Prep 25 mins
Cook 1 hr
Recipe taken from the Trinidad Express Newspaper. Lemon grass is used in Trinidad herbal medicine to make a tea which brings down fevers, hence the reason it gets it's local name, fever grass.
- 1⁄2 cup gingerroot (finely chopped)
- 1⁄2 cup lemongrass (finely chopped)
- 4 cups heavy cream
- 12 large egg yolks
- 1⁄2 cup sugar
- 1 teaspoon sugar
- 7 -8 dashes angostura aromatic bitters
- 1 teaspoon vanilla extract
- Pre-heat the oven to 325 degrees.
- Place ginger and the lemongrass into a medium saucepan.
- Add the heavy cream and simmer gently for 25 minutes to infuse the flavours.
- Remove the infusion from the stove and strain through a fine sieve.
- In a mixing bowl whisk together the yolks, the sugar the lemon extract and the bitters.
- Slowly mix in the heavy cream infusion.
- Pour into ramekins or an oven casserole dish. Remove any foam from the top of mixture with a teaspoon.
- Place ramekins into a large casserole dish and pour hot water until the level is halfway up the sides of the ramekin dish. Put into oven and bake until the custard is firm (the center should jiggle just a little when you shake it) approximately 40 -50 minutes. Remove the ramekins from the water bath and completely cool before you cover with plastic wrap and refrigerate.
- To serve.
- Sprinkle the top with granulated sugar and using a blow torch caramelize the sugar. The oven broiler can be used in place of the torch.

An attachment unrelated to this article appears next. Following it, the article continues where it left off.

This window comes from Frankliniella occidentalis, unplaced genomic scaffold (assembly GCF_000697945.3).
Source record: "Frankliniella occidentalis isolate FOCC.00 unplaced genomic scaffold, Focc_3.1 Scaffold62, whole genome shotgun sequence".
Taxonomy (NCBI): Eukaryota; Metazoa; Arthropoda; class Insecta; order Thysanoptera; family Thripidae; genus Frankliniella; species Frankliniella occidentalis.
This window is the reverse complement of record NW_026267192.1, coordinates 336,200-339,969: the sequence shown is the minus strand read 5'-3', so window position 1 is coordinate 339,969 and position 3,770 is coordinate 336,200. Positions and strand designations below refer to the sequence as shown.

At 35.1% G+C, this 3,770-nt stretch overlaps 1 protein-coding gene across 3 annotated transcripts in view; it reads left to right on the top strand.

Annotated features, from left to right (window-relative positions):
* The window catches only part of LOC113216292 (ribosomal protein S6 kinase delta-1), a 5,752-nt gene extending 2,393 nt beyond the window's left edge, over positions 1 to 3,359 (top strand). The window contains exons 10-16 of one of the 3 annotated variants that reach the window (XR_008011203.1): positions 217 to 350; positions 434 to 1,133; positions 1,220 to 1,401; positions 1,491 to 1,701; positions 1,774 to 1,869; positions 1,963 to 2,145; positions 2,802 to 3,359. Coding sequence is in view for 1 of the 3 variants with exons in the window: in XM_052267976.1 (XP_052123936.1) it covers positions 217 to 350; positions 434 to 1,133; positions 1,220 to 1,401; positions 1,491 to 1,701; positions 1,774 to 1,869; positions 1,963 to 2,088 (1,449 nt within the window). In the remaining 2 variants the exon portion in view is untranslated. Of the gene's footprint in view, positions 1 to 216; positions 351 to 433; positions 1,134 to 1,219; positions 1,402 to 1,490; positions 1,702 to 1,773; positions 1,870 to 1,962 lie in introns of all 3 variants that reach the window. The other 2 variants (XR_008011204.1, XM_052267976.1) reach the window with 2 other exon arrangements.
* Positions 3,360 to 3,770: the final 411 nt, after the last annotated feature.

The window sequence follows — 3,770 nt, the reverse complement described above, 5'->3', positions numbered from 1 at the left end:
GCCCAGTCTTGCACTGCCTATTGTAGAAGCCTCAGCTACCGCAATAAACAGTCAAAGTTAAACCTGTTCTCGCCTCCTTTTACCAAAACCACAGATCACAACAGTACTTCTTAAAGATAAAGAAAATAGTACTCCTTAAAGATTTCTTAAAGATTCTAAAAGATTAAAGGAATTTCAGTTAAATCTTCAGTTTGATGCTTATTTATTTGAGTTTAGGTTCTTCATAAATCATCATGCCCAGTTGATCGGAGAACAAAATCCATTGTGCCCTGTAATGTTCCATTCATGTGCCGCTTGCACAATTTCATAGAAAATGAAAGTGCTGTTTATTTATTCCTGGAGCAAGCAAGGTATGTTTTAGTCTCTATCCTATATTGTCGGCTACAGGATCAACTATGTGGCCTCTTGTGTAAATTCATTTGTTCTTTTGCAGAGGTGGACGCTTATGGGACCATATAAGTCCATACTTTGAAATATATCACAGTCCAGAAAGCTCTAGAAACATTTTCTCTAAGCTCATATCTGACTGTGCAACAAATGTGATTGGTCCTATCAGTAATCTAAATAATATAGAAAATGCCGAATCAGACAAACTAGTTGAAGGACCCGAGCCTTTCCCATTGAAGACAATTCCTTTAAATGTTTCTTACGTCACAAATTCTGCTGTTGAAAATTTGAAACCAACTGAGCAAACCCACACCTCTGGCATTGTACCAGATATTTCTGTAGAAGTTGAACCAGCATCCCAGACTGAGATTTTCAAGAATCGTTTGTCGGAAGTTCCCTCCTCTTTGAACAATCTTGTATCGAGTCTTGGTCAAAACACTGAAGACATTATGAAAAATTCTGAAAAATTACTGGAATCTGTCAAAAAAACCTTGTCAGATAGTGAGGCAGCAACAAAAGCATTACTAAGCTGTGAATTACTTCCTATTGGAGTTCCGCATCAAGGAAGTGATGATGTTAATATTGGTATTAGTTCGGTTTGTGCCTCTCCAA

- Place the ramekins in a tray of cold water and ice and leave in the broiler for 3-5 minutes--just enough to caramelize the sugar.
- Variations: 1/4 teaspoon grated lime peel can be substituted for the lemon grass.
Really enjoyed this wonderful combination of flavors. Left out the bitters because I wasn't sure when to add it. You might want to revise your recipe. Same with the vanilla but I added it with the cream. I will definitely make this again. Thanks for sharing de Roche!
Absolutely wonderful flavor. Other brulee recipes I have tried call for straining the mixture after the yolks have been whisked in so you strain out any lumpy material from the eggs--I did it that way and recommend it. The aromatic bitters (and vanilla) don't appear in the directions, and it seemed like 7-8 dashes might be quite a bit, so I left the aromatic bitters out and just went with the vanilla. I cut the recipe in half and it made nine 1/4-cup brulees. One for me to sample in advance and 8 little sweet treats for the perfect end of a great meal.